Labelling to discourage responsibility

Reports in The Australian today show that State and Federal Health Ministers cannot help themselves when faced with the choice about meddling in people’s consumption. According to the report Australia will introduce a health star-rating system on food in the hope it will cut obesity:

A RADICAL new health star-rating system will be printed on the front of all food packages as part of a planned federal government campaign to cut obesity.

The plan will be put to state and federal ministers tomorrow but threatens to provoke a row with the food and grocery industry, which has written to state health ministers expressing concerns about the scheme.

Dairy farmers also are understood to have concerns about the food ratings system, which treats milk differently from soft drinks and confectionery.

The new scheme has been developed across the past two years after the controversial traffic light food labelling system was dumped by the government in late 2011.

At this stage the idea is only voluntary, which is the polite way for government to say that it is voluntary before it will be made compulsory:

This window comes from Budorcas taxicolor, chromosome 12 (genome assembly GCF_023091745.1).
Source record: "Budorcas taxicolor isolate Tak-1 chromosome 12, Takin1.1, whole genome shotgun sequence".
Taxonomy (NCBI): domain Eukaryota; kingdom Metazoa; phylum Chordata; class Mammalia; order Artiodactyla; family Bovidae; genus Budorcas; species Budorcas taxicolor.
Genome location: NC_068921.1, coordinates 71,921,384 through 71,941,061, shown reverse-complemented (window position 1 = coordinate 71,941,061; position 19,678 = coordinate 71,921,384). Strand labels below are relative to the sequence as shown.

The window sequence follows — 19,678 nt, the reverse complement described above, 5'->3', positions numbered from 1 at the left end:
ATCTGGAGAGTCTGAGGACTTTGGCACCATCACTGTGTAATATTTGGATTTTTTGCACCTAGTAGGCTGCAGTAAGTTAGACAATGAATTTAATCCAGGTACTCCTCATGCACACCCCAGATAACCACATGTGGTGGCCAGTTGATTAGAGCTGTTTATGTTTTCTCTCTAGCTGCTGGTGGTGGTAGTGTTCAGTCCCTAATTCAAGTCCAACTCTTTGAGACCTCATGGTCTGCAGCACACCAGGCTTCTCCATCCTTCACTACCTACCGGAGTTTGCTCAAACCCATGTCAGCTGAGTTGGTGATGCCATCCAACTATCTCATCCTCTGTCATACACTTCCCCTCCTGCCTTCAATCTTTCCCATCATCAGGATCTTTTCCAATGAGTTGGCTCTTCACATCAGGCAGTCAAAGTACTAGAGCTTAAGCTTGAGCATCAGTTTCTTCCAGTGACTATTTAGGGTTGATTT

The system would be trialled as a voluntary code, but a mandatory code has been included in proposals put to state and territory ministers for agreement at tomorrow’s meeting of the Australia and New Zealand Food Regulation Ministerial Council.

The most logical question to be asked is – where is the evidence this idea will work? The answer is that there is none. It’s just a political fix between the demands of the public health lobby, the industry that wants to look like it is acting without doing much, and government who just wants to claim credit.

In fact, the government has already conceded they don’t know if it will work:

The new star-rating system will be backed by a “social marketing campaign” run by the Australian National Preventive Health Agency. The plan includes extensive market research to explore the effect of the new system on consumer behaviour.

The standards of assessing efficacy should be put under scrutiny. In the past the public health lobby has simply claimed awareness is evidence a policy works Рan absurd proposition. That, or that consumers say it will influence their behaviour which is rarely backed up with action. What they have to actually prove is that the labels change consumer behaviour.

Of course what these token measures rarely do is address the key problem of encouraging consumers to take more responsibility. Advocates claim it helps inform consumers, but only by treating them like idiots, not making fully informed decisions.

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